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The end of area codes: Why (212) won't mean anything

Telephone area code information is featured on Area-Codes.org.

What your cell phone number says about you, according to the web comic XKCD.com.

I think it’s safe to say that we're pretty much tethered to our cell phones. But how attached are you to your area code? Does it mean something to you? Does it connect you to the place you live, or the city you grew up in?

The FCC is considering a proposal that would allow VoIPs -- Internet services like Google Voice and Skype -- to assign area codes to people regardless of their geographic location.

I live in Los Angeles, a vast tapestry of area codes. But I still cling proudly to 303, the  Colorado area code I grew up with. I like the symmetry of it, and that I share it with my family. I’m not alone in my love for that three-digit number.

Elaine Benes, on the TV show "Seinfeld," famously loved her 212 number.

Tech analyst Jeff Kagan had the same area code for 20 years. But when he moved out of his Atlanata home a decade ago, he couldn't take his old area code with him. “It was a heartbreaking thing," Kagan says, "because it was the phone number we taught our children to use. We had a lot of emotional conenction to it.”

Kagan says with smartphones, we’re already living in a world where dialing seven numbers is rare. Even he admits that many of his own phone numbers are a mystery to him. “I have so many cell phones and so many phone lines I don’t even know what the numbers are. I just go to my speed dial,” said Kagan.

He sees a day where telephone numbers are irrelevant. As more of our communications move from telephone to VoIP, those numbers are slowly being replaced by things like Skype handles.

“We might be a decade or so away from, "Phone number... what’s that? Is that like a (vinyl) record?” says telecom consultant David Isenberg.

He grew up with a 508 area code, but now has several phones with different area codes. He also has his own vanity telephone number. To reach Isenberg at that number, just dial the letters of his website.

About the author

David Weinberg is a general assignment reporter at Marketplace.

What your cell phone number says about you, according to the web comic XKCD.com.

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I am confused. When google voice came out I got a GV number that was from the area code I currently live in. Although you can choose a number from any area code you want. I use this number frequently and it forwards to my cell phone. I can call from this number using GV application on my android phone. Can anyone clarify this?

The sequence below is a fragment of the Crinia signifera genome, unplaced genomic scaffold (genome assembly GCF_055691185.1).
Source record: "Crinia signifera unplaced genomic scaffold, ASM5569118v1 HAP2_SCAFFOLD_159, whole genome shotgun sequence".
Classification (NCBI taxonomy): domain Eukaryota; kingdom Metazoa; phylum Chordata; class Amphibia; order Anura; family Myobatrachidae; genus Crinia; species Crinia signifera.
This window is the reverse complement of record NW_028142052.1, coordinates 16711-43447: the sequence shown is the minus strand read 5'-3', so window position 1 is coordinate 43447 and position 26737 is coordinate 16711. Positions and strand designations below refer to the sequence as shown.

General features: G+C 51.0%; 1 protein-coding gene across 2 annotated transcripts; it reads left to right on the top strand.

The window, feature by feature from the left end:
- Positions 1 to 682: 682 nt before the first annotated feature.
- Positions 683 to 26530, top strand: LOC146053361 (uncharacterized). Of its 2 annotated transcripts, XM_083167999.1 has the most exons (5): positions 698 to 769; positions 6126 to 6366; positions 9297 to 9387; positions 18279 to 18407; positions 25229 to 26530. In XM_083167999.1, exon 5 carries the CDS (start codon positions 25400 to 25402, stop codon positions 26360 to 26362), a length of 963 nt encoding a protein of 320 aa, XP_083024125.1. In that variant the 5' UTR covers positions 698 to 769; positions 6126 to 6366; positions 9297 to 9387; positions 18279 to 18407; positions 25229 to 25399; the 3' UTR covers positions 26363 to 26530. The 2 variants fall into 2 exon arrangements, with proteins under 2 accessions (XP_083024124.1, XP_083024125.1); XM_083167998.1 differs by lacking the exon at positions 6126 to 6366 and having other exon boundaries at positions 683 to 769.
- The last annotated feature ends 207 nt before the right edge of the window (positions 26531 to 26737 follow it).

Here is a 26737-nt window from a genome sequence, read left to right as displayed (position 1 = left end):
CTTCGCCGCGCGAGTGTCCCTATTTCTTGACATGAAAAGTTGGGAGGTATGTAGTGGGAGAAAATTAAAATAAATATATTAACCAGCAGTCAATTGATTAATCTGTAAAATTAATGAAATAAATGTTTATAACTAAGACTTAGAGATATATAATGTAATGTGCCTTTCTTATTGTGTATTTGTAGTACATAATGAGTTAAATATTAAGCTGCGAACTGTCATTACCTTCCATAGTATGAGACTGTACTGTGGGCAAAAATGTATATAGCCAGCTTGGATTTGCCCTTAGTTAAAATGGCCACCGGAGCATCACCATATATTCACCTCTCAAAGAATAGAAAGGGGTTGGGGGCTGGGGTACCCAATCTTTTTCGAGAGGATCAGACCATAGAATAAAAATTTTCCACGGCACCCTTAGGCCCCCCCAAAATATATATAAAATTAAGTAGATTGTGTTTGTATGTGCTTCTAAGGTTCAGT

Were you trying to "tweak" me? I not only have a vanity phone number, I have my very own vanity Area Code!

When they split 407 in central Florida, I went to the Public Service Commission hearing. I suggested that Cape Canaveral, the countdown capitol of the world, should get 3-2-1. The PSC agreed.

I asked for it, they approved it, so it's MY area code, right? But I share. :-) I saved the best number for myself, however. Reach me by dialing 321-Liftoff (321-543-8633)
http://321Liftoff.Net

(Before I got my own Area Code, my usual User Name was Ozzie42 from the HitchHikers Guide to the Galaxy)

telephone exchange names for numbers - - Atlantic 1
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THE NATIVES ARE RESTLESS TONIGHT - a line spoken by the character Thurston Howell III
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Some memorable phrase that follows someone for life.
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Characters in a memorable string can be one's handle that any service provider can use to uniquely identify a person.
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One's phone number and one's mailing address can both become transparent; the medium of a service provider may convert one's handle into a telephone number or a mailing address.
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Are you kidding? Forget the area code. I still proudly have a 740 exchange number, from the earlier days of Columbia, MD (remember exchanges? no? shows how old YOU aren't!). Go back to the '50s + '60s, and I still remember our TR7 exchange in Kenmore, NY. Oh, and the party line. Ask my parents, and I'm sure they can still tell you their numbers from the '20s and '30s. I'm not sure they both even HAD phones. Area codes only go back to the late '40s. Ah, for the good-ole days!

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